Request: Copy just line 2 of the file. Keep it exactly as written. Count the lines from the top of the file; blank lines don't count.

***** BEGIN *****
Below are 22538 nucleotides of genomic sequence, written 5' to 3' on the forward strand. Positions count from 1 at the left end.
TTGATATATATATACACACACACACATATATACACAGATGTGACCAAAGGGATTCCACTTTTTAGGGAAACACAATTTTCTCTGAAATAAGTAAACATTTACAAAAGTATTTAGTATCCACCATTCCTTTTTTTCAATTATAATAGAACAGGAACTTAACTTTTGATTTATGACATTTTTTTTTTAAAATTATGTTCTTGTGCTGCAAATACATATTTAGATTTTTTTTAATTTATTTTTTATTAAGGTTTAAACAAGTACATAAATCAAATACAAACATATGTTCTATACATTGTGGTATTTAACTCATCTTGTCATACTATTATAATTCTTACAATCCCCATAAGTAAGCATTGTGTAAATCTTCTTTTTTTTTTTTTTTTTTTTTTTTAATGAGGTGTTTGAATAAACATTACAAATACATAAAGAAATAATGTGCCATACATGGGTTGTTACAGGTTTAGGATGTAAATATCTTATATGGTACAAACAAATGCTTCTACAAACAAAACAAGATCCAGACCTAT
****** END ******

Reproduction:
TTGATATATATATACACACACACACATATATACACAGATGTGACCAAAGGGATTCCACTTTTTAGGGAAACACAATTTTCTCTGAAATAAGTAAACATTTACAAAAGTATTTAGTATCCACCATTCCTTTTTTTCAATTATAATAGAACAGGAACTTAACTTTTGATTTATGACATTTTTTTTTTAAAATTATGTTCTTGTGCTGCAAATACATATTTAGATTTTTTTTAATTTATTTTTTATTAAGGTTTAAACAAGTACATAAATCAAATACAAACATATGTTCTATACATTGTGGTATTTAACTCATCTTGTCATACTATTATAATTCTTACAATCCCCATAAGTAAGCATTGTGTAAATCTTCTTTTTTTTTTTTTTTTTTTTTTTTAATGAGGTGTTTGAATAAACATTACAAATACATAAAGAAATAATGTGCCATACATGGGTTGTTACAGGTTTAGGATGTAAATATCTTATATGGTACAAACAAATGCTTCTACAAACAAAACAAGATCCAGACCTAT